Make Full Professor Faster By Working LESS and NOT Sacrificing You: A Valentine’s Day Message

Do you routinely make deadlines for meeting registrations? Paper revisions? Promotion and submissions? Most physicians easily make professional deadlines, but how often do you honor commitments to yourself? 

Similarly, do you have a friend who plans to go with you to the gym and then is always a no-show? Do you have a hypercritical friend who routinely tells you, “you are a terrible mom!”? Do you have a weirdo roommate who forces you to eat until you are sick, leaves your car a disaster, and wakes you up at 1a to tell you that everyone hates you?

You would never let anyone treat you this poorly, but how are you treating yourself? Are you the terrible friend or weirdo roommate to yourself? 

This Valentine’s Day, consider how you show up in your most important relationship: your relationship with yourself. If you don’t 100% believe in you, you are operating at a fraction of your productivity. The secret of making full professor faster by working less and not sacrificing you is to have unconditional love for yourself:

  1. What got you here won’t get you there. Many people say that they have to be hard on themselves to achieve. That philosophy may have gotten you to this point, but it won’t get you to the next best version of yourself. It is a recipe for burnout, weight gain, poor sleep, and strained relationships.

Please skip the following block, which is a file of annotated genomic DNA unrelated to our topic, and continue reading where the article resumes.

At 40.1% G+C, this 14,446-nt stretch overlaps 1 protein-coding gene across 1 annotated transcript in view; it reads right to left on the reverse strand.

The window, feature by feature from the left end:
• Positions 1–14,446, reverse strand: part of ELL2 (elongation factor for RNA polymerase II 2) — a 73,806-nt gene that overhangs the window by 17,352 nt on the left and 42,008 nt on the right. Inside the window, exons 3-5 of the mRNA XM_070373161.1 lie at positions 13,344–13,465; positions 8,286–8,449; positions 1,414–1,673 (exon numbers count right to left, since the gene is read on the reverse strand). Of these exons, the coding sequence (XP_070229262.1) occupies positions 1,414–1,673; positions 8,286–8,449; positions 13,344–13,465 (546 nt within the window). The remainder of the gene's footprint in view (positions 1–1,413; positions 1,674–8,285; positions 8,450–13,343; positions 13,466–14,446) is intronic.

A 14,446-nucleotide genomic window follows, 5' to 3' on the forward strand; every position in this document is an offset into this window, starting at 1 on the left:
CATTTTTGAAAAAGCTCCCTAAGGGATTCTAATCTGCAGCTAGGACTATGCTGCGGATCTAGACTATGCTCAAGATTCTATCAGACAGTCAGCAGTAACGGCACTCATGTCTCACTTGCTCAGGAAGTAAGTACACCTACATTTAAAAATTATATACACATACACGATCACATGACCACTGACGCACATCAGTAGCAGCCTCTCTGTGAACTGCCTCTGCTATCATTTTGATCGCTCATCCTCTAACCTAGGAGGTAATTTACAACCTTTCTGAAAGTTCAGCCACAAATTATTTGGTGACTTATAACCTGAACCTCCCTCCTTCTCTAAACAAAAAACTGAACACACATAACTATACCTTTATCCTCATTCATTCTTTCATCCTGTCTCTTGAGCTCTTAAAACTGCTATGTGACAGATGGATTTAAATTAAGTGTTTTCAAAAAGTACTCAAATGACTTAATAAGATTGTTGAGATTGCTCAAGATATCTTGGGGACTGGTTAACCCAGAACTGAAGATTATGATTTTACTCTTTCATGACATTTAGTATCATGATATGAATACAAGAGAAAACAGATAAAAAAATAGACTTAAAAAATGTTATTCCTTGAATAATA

Similarly, some will say that they will love themselves when their life changes. That’s not how life works—your life changes once you love yourself. If you don’t have unconditional love for yourself now, you’ll still feel that something is missing once you reach full professor. Circumstances (i.e., promotions) don’t create feelings; your thoughts create your feelings.

  1. Your happiness is determined by how you talk to yourself. Pay attention to how you talk to yourself. Would you want your child to have these negative thoughts? Have as much compassion for yourself as you want your child to have for themselves.